November 26, 2015


I'm a fan of anything that isn't too sweet and these yummy Mandelbrot fit the bill.  These Jewish cookies are the perfect snack and a great accompaniment to a cup of coffee or tea.  If you haven't heard of mandelbrot before they are very similar to Italian biscotti, except they're less likely to break your teeth!  

I found the recipe for these cookies on the blog, Goddess of Bakedom, from Sarabeth Levine.  She of her namesake jams, preserves and East Coast restaurants.   The literal translation of mandelbrot is "almond bread", but Sarabeth's version doesn't contain any nuts at all.   Rather, she fills her cookies with jam, which I think is a fantastic interpretation.  The dough can also be used to make another favorite Jewish cookie of mine, hamantaschen.  

I think my sugar-fearing relatives will definitely like these cookies.  They're going to be added to the list of holiday cookies I'm making this year.

November 15, 2015

Wellesley Fudge Cake

I may not have had the GPA or SAT scores to get in to Wellesley, the private women's liberal arts college in Massachusetts, but I will be bold and say that I possess enough of a culinary IQ to conquer their eponymous chocolate cake.   

Have you ever heard of Wellesley Fudge Cake?  I sure didn't until my search for an atypical chocolate cake lead me to this recipe on Cook's Country.  Who would have thought that this bastion of higher learning was also the origin for some impressive fudge?  

Bloomed Dutch-processed cocoa gives the cake its deep chocolate flavor and buttermilk makes it super moist.  Similar to how traditional fudge is made, the frosting is cooked on the stove top.   Even better, when the frosting cools completely on the cake it forms a really lovely crust.  With all that fudge you would assume this cake was overly sweet.  Fear not, it's far from it.  

So while my undergraduate degree may not bear the name of a famed Seven Sister at least my dessert will!

November 9, 2015

Butter Cookies and a Lesson in Tempering Chocolate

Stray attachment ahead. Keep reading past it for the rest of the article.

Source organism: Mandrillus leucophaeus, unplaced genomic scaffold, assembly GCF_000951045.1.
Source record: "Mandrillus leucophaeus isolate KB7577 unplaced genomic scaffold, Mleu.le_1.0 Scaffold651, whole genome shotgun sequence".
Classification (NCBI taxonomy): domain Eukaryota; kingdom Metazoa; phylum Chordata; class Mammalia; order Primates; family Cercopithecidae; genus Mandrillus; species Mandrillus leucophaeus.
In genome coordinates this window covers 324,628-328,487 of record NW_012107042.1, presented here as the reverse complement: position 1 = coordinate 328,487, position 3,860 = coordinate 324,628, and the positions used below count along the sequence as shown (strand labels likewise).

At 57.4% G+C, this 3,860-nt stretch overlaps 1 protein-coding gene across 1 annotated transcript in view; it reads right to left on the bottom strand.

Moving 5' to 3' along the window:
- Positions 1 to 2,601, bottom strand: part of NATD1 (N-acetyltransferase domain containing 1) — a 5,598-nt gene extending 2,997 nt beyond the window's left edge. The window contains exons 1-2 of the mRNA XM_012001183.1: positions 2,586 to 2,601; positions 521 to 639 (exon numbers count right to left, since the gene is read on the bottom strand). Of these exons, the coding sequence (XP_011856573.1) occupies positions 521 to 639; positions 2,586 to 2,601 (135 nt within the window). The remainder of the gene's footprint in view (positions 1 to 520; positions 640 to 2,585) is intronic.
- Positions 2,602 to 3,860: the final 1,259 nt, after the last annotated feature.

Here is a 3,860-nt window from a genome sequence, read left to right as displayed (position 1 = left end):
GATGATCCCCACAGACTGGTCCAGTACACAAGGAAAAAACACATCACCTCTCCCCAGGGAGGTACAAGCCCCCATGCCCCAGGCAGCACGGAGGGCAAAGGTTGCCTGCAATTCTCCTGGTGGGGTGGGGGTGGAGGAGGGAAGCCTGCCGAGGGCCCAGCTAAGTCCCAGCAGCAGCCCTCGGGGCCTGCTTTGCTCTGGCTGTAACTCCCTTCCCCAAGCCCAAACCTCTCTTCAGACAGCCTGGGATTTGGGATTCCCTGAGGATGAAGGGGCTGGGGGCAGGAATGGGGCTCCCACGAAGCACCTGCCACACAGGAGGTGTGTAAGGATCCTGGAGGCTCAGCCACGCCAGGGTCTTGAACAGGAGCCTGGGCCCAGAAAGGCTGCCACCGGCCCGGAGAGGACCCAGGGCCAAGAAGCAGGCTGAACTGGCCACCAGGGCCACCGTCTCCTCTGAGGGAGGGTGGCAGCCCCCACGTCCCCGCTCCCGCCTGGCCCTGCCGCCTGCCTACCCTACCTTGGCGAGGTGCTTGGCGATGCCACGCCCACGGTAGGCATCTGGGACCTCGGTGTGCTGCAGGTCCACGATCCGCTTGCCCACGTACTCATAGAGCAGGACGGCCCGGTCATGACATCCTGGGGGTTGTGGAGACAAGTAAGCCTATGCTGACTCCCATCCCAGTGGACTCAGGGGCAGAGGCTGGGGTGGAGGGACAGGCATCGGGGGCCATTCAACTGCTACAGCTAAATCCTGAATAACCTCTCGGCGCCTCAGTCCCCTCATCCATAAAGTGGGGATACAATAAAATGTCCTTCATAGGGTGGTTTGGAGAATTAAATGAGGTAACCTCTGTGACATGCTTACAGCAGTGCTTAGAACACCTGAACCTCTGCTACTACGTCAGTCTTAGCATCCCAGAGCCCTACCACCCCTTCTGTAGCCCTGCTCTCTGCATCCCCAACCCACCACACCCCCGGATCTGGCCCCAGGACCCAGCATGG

When I was a kid and it was Tết or the holidays I could normally count on a relative or family friend to bring a tin of Delacre Belgian Cookies to the house.  They were such a treat and my favorite cookie from the assortment was the long butter cookie dipped in chocolate.  I'm elated to report that I think I've been able to make a Butter Cookie that is a very legitimate replica at home.

I refrained from making these types of cookies for a long time because I knew it required tempered chocolate.  Believe me when I say chocolate work is my Archilles heel in the realm of baking.  Tempering just seemed to involve too much science, not to mention all the mess that goes along with chocolate.  

But it was while watching an episode of The Great British Bake Off that I finally gathered up the courage to give it a go.  The contestants were working on a chocolate challenge and I noticed that several bakers were using infrared thermometers to temper. Yep, the kind of infrared thermometer found in a  hardware or home improvement store.  How cool!

From a google search I found several techniques to temper chocolate on Valrhona's website, found here.  I ended up using the "seeding" method and got fantastic results.  It is true what they say - the tempered chocolate hardened in mere minutes at room temperature and was shiny and not tacky to the touch.  Why did I avoid it for so long when it was so easy?  Even better, there was no mess to clean up, just one glass bowl.     

The butter cookie recipe is from Gretchen's Bakery and is a basic spritz cookie, a holiday favorite of mine.  To shape the cookies you need either a cookie press or sturdy piping bag and decorating tip.  Just a forewarning though that if you use the piping bag, like I did,  make sure your hands and arms are strong because the dough is stiff.   Good exercise I say!

With my newfound confidence in tempering it's like a whole new world is opening up to me.   I'll say one thing though, these cookies will definitely be making it on this year's Christmas cookie list.

November 2, 2015

Butter Toffee Popcorn

My brother seems to think he's the king of caramel popcorn and while that may be true, in his mind at least, I will arrogantly declare that I am the queen of Butter Toffee Popcorn.  I had previously posted a recipe on this blog for caramel popcorn that, in retrospect, just wasn't up to par.   Then I found this recipe for butter toffee popcorn on Cook's Country and that all changed.  Thus began my self-proclaimed reign as popcorn sovereign.  Long live the queen!

This recipe is fantastic.  The only tweak I made was to substitute cashews for the peanuts.  I wanted to add a little extra decadence but I think using any kind of nut will work just as well.   

A note on the popcorn: I find I get the best results using fresh popped corn, not microwave popcorn.  My favorite way to make homemade popcorn is with the Whirley-Pop.  Just two ingredients, kernels and vegetable oil, and in less than 5 minutes you've got fluffy, crispy popcorn. 

I'm thinking of making this popcorn to give as gifts during the holidays - what a more appropriate accompaniment to my popular cashew toffee.  

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